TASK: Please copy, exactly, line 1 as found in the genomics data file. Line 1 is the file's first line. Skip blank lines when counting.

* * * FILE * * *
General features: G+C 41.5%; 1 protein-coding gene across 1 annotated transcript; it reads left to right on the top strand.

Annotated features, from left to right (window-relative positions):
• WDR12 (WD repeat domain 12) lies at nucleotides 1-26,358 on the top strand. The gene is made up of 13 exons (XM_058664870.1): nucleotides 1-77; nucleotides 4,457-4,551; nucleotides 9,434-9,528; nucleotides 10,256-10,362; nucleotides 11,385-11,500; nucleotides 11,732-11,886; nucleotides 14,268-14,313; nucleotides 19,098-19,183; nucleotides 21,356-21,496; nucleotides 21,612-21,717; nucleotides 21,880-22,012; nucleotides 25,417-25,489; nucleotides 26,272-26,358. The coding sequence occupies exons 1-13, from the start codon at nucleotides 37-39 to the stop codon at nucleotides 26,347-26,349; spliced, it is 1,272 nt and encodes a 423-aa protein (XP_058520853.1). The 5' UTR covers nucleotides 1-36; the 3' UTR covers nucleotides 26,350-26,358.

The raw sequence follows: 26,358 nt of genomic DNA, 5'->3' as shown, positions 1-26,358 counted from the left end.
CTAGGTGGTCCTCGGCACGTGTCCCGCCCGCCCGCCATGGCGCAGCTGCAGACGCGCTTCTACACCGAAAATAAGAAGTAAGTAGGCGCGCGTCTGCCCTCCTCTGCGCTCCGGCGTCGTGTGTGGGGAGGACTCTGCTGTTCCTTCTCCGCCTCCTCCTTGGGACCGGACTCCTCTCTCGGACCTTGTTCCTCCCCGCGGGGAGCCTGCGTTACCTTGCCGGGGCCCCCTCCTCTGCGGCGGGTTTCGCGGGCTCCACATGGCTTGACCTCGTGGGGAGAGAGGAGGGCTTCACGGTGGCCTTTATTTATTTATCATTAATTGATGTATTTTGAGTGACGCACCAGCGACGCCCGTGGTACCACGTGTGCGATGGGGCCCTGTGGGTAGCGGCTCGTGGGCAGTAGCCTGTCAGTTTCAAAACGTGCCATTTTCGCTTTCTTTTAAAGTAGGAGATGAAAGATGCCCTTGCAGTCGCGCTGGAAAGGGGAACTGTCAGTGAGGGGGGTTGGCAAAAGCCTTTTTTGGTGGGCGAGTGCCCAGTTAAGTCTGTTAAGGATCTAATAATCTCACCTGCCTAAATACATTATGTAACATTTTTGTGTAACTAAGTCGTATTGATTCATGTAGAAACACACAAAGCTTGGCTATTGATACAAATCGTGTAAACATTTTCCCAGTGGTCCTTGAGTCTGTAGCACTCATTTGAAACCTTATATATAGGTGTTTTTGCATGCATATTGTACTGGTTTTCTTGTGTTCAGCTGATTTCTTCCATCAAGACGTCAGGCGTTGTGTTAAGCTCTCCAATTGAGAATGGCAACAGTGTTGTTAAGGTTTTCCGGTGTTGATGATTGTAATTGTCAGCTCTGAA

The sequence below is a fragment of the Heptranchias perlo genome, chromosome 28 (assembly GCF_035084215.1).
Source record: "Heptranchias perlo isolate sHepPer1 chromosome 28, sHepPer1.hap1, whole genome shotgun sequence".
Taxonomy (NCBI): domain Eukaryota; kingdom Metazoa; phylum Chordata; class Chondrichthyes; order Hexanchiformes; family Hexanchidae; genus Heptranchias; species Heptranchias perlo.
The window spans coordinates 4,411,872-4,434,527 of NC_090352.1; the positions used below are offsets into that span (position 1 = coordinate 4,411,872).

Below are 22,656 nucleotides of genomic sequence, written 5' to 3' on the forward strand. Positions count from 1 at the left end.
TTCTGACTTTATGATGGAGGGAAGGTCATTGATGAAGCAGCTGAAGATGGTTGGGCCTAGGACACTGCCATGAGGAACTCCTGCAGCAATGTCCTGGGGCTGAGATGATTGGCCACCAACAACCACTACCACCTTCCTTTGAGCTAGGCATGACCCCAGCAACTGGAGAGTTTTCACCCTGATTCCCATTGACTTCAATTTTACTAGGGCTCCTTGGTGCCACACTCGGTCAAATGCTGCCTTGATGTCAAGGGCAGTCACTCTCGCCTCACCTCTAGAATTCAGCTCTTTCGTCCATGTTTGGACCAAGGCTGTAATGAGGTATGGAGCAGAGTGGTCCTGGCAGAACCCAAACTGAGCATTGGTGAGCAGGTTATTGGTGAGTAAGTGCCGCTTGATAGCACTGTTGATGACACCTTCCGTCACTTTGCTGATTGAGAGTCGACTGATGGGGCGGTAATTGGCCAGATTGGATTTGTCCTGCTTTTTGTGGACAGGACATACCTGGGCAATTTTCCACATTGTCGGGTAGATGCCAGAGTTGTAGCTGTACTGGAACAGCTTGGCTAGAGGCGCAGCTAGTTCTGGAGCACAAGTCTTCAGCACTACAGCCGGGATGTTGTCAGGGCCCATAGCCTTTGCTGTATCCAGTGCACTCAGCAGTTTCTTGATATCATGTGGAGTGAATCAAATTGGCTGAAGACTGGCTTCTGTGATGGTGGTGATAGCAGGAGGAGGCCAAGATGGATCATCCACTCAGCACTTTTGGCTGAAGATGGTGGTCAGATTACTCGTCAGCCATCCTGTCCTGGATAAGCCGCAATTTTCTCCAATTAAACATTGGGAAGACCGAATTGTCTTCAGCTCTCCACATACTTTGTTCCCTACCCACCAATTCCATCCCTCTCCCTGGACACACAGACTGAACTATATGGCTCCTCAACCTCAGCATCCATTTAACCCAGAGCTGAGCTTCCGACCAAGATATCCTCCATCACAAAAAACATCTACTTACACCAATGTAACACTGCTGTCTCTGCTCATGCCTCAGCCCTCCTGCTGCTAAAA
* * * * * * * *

General features: G+C 41.5%; 1 protein-coding gene across 1 annotated transcript; it reads left to right on the top strand.